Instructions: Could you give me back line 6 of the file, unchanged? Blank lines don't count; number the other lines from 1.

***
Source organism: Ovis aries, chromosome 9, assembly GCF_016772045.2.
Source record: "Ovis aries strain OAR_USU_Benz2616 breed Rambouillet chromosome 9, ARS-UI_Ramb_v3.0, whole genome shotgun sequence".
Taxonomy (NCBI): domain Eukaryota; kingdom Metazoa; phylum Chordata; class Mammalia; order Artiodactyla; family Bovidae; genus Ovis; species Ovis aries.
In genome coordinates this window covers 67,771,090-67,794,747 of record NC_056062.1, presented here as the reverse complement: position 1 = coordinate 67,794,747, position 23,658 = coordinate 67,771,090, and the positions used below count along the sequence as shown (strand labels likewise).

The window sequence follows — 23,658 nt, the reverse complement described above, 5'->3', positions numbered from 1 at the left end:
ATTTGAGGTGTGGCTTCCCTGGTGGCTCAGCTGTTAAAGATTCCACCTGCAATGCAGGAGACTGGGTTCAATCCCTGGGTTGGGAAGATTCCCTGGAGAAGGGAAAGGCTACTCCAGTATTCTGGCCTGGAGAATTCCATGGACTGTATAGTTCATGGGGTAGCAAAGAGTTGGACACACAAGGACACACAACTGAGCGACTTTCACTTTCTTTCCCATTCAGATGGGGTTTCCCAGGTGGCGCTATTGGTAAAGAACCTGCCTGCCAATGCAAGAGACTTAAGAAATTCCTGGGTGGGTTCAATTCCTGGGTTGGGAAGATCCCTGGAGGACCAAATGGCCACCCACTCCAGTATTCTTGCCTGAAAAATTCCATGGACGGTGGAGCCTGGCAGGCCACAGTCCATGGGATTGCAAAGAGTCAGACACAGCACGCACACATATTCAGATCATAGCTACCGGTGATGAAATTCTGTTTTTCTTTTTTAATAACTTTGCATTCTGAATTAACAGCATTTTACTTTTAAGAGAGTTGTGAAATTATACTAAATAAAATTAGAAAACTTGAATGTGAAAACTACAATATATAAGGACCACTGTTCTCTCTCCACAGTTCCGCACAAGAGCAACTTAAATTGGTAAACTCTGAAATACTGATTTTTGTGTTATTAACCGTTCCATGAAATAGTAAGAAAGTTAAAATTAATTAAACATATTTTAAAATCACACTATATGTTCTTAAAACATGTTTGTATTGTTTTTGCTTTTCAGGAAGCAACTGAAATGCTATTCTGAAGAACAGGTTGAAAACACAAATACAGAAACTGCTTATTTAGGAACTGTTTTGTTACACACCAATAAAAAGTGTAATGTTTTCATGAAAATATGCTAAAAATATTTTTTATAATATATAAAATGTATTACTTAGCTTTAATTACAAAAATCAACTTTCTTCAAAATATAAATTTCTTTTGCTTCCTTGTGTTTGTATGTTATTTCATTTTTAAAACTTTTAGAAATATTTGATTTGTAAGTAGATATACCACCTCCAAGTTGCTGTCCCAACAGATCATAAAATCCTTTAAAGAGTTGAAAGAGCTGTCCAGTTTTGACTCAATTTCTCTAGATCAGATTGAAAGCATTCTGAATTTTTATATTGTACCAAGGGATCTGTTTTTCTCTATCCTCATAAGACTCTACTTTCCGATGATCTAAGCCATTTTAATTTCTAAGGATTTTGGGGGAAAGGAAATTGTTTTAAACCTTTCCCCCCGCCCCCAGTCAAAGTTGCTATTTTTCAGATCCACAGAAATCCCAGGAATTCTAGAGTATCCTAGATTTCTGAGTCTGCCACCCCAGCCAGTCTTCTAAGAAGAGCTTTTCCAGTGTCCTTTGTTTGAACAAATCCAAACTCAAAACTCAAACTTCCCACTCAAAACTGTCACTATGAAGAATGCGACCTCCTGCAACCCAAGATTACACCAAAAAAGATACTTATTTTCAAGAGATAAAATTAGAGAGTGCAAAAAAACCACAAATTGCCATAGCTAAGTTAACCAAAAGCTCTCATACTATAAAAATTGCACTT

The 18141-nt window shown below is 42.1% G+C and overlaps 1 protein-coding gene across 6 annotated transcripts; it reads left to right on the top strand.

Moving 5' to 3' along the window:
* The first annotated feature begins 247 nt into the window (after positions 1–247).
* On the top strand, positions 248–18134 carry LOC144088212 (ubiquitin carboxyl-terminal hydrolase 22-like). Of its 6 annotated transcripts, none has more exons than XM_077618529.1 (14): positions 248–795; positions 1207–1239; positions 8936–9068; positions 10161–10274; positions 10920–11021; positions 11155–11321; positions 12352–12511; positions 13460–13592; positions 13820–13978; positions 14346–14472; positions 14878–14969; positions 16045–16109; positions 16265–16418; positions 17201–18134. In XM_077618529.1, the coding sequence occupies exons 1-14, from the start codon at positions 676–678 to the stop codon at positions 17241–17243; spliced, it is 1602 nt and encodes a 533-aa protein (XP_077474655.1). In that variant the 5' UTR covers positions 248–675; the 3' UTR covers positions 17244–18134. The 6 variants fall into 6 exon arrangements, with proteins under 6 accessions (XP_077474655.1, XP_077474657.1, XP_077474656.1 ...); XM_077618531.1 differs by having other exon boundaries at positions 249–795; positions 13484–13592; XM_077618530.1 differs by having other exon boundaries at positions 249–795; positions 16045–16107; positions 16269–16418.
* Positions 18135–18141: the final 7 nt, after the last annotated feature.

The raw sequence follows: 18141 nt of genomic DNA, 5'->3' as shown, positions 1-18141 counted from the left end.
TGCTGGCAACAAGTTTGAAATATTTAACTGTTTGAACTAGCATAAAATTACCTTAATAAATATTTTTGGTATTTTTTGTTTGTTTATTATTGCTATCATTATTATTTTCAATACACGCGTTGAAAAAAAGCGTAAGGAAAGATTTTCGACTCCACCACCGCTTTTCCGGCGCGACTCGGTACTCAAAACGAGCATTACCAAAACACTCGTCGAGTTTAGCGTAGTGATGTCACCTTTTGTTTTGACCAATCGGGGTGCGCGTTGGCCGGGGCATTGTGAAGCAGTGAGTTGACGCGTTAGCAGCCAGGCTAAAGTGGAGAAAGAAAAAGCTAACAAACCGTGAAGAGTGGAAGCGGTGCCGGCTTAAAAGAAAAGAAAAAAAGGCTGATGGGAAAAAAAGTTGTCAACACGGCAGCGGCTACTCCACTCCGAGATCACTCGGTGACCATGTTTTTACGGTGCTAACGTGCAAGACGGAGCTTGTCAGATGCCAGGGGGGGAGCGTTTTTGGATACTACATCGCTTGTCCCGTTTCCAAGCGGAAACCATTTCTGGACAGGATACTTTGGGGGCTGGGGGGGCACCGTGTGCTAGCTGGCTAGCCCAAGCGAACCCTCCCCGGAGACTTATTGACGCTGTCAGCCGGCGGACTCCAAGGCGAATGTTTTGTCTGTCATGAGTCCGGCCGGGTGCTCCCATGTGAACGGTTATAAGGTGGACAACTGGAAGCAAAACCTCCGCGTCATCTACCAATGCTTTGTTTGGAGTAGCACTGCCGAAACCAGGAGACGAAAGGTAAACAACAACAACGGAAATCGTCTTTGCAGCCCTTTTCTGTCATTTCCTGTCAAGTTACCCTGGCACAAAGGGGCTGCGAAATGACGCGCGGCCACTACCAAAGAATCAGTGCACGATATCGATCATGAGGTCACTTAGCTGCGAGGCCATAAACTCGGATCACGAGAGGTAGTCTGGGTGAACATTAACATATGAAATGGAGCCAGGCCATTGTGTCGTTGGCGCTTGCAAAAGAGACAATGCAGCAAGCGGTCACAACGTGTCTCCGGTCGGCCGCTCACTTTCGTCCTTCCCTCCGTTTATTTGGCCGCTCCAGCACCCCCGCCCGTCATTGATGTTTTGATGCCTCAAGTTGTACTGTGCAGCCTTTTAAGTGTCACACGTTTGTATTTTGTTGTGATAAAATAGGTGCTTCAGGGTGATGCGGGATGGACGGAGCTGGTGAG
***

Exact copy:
ATTTGAGGTGTGGCTTCCCTGGTGGCTCAGCTGTTAAAGATTCCACCTGCAATGCAGGAGACTGGGTTCAATCCCTGGGTTGGGAAGATTCCCTGGAGAAGGGAAAGGCTACTCCAGTATTCTGGCCTGGAGAATTCCATGGACTGTATAGTTCATGGGGTAGCAAAGAGTTGGACACACAAGGACACACAACTGAGCGACTTTCACTTTCTTTCCCATTCAGATGGGGTTTCCCAGGTGGCGCTATTGGTAAAGAACCTGCCTGCCAATGCAAGAGACTTAAGAAATTCCTGGGTGGGTTCAATTCCTGGGTTGGGAAGATCCCTGGAGGACCAAATGGCCACCCACTCCAGTATTCTTGCCTGAAAAATTCCATGGACGGTGGAGCCTGGCAGGCCACAGTCCATGGGATTGCAAAGAGTCAGACACAGCACGCACACATATTCAGATCATAGCTACCGGTGATGAAATTCTGTTTTTCTTTTTTAATAACTTTGCATTCTGAATTAACAGCATTTTACTTTTAAGAGAGTTGTGAAATTATACTAAATAAAATTAGAAAACTTGAATGTGAAAACTACAATATATAAGGACCACTGTTCTCTCTCCACAGTTCCGCACAAGAGCAACTTAAATTGGTAAACTCTGAAATACTGATTTTTGTGTTATTAACCGTTCCATGAAATAGTAAGAAAGTTAAAATTAATTAAACATATTTTAAAATCACACTATATGTTCTTAAAACATGTTTGTATTGTTTTTGCTTTTCAGGAAGCAACTGAAATGCTATTCTGAAGAACAGGTTGAAAACACAAATACAGAAACTGCTTATTTAGGAACTGTTTTGTTACACACCAATAAAAAGTGTAATGTTTTCATGAAAATATGCTAAAAATATTTTTTATAATATATAAAATGTATTACTTAGCTTTAATTACAAAAATCAACTTTCTTCAAAATATAAATTTCTTTTGCTTCCTTGTGTTTGTATGTTATTTCATTTTTAAAACTTTTAGAAATATTTGATTTGTAAGTAGATATACCACCTCCAAGTTGCTGTCCCAACAGATCATAAAATCCTTTAAAGAGTTGAAAGAGCTGTCCAGTTTTGACTCAATTTCTCTAGATCAGATTGAAAGCATTCTGAATTTTTATATTGTACCAAGGGATCTGTTTTTCTCTATCCTCATAAGACTCTACTTTCCGATGATCTAAGCCATTTTAATTTCTAAGGATTTTGGGGGAAAGGAAATTGTTTTAAACCTTTCCCCCCGCCCCCAGTCAAAGTTGCTATTTTTCAGATCCACAGAAATCCCAGGAATTCTAGAGTATCCTAGATTTCTGAGTCTGCCACCCCAGCCAGTCTTCTAAGAAGAGCTTTTCCAGTGTCCTTTGTTTGAACAAATCCAAACTCAAAACTCAAACTTCCCACTCAAAACTGTCACTATGAAGAATGCGACCTCCTGCAACCCAAGATTACACCAAAAAAGATACTTATTTTCAAGAGATAAAATTAGAGAGTGCAAAAAAACCACAAATTGCCATAGCTAAGTTAACCAAAAGCTCTCATACTATAAAAATTGCACTT